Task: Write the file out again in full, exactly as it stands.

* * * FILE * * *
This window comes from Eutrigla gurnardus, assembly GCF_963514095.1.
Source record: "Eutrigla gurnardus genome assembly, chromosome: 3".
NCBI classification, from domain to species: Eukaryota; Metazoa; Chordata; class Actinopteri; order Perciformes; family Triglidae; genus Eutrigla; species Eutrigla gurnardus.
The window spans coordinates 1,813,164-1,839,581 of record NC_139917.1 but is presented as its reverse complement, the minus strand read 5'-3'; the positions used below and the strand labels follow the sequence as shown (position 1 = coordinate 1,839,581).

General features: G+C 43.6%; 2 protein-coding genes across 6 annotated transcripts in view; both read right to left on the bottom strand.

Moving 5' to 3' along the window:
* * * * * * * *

This window comes from Eutrigla gurnardus, assembly GCF_963514095.1.
Source record: "Eutrigla gurnardus genome assembly, chromosome: 3".
NCBI classification, from domain to species: Eukaryota; Metazoa; Chordata; class Actinopteri; order Perciformes; family Triglidae; genus Eutrigla; species Eutrigla gurnardus.
The window spans coordinates 1,813,164-1,839,581 of record NC_139917.1 but is presented as its reverse complement, the minus strand read 5'-3'; the positions used below and the strand labels follow the sequence as shown (position 1 = coordinate 1,839,581).

General features: G+C 43.6%; 2 protein-coding genes across 6 annotated transcripts in view; both read right to left on the bottom strand.

Moving 5' to 3' along the window: